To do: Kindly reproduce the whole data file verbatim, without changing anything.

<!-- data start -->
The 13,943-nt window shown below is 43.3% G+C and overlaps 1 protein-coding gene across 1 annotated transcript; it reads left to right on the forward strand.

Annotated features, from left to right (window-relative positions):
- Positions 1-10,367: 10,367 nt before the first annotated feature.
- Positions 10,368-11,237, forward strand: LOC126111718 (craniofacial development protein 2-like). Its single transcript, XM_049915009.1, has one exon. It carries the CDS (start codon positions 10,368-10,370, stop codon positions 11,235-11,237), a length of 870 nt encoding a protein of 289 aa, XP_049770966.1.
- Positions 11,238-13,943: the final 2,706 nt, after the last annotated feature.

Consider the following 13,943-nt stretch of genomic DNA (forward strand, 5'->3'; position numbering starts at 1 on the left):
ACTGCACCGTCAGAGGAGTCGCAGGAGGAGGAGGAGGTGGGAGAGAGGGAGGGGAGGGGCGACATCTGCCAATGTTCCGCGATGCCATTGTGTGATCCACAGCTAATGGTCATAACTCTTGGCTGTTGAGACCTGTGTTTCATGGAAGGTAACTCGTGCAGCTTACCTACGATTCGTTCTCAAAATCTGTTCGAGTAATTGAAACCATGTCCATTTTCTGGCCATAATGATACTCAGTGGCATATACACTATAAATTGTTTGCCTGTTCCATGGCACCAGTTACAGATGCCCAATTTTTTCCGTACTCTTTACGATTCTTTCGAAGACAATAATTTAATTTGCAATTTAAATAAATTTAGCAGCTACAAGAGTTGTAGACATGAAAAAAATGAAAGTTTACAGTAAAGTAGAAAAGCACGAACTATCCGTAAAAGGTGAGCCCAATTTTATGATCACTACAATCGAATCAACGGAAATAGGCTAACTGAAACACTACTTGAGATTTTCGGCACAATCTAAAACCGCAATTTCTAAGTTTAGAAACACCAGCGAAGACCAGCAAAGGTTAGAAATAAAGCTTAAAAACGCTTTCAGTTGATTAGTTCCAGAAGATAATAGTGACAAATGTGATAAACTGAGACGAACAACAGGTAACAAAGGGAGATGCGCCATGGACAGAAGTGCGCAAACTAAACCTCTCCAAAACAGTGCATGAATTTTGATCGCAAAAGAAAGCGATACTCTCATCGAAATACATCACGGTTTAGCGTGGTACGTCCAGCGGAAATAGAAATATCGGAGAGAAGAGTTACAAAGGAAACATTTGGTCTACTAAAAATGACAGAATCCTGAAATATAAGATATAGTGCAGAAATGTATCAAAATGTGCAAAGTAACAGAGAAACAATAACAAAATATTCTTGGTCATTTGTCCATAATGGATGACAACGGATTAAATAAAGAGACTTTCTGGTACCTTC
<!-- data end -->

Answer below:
The 13,943-nt window shown below is 43.3% G+C and overlaps 1 protein-coding gene across 1 annotated transcript; it reads left to right on the forward strand.

Annotated features, from left to right (window-relative positions):
- Positions 1-10,367: 10,367 nt before the first annotated feature.
- Positions 10,368-11,237, forward strand: LOC126111718 (craniofacial development protein 2-like). Its single transcript, XM_049915009.1, has one exon. It carries the CDS (start codon positions 10,368-10,370, stop codon positions 11,235-11,237), a length of 870 nt encoding a protein of 289 aa, XP_049770966.1.
- Positions 11,238-13,943: the final 2,706 nt, after the last annotated feature.

Consider the following 13,943-nt stretch of genomic DNA (forward strand, 5'->3'; position numbering starts at 1 on the left):
ACTGCACCGTCAGAGGAGTCGCAGGAGGAGGAGGAGGTGGGAGAGAGGGAGGGGAGGGGCGACATCTGCCAATGTTCCGCGATGCCATTGTGTGATCCACAGCTAATGGTCATAACTCTTGGCTGTTGAGACCTGTGTTTCATGGAAGGTAACTCGTGCAGCTTACCTACGATTCGTTCTCAAAATCTGTTCGAGTAATTGAAACCATGTCCATTTTCTGGCCATAATGATACTCAGTGGCATATACACTATAAATTGTTTGCCTGTTCCATGGCACCAGTTACAGATGCCCAATTTTTTCCGTACTCTTTACGATTCTTTCGAAGACAATAATTTAATTTGCAATTTAAATAAATTTAGCAGCTACAAGAGTTGTAGACATGAAAAAAATGAAAGTTTACAGTAAAGTAGAAAAGCACGAACTATCCGTAAAAGGTGAGCCCAATTTTATGATCACTACAATCGAATCAACGGAAATAGGCTAACTGAAACACTACTTGAGATTTTCGGCACAATCTAAAACCGCAATTTCTAAGTTTAGAAACACCAGCGAAGACCAGCAAAGGTTAGAAATAAAGCTTAAAAACGCTTTCAGTTGATTAGTTCCAGAAGATAATAGTGACAAATGTGATAAACTGAGACGAACAACAGGTAACAAAGGGAGATGCGCCATGGACAGAAGTGCGCAAACTAAACCTCTCCAAAACAGTGCATGAATTTTGATCGCAAAAGAAAGCGATACTCTCATCGAAATACATCACGGTTTAGCGTGGTACGTCCAGCGGAAATAGAAATATCGGAGAGAAGAGTTACAAAGGAAACATTTGGTCTACTAAAAATGACAGAATCCTGAAATATAAGATATAGTGCAGAAATGTATCAAAATGTGCAAAGTAACAGAGAAACAATAACAAAATATTCTTGGTCATTTGTCCATAATGGATGACAACGGATTAAATAAAGAGACTTTCTGGTACCTTC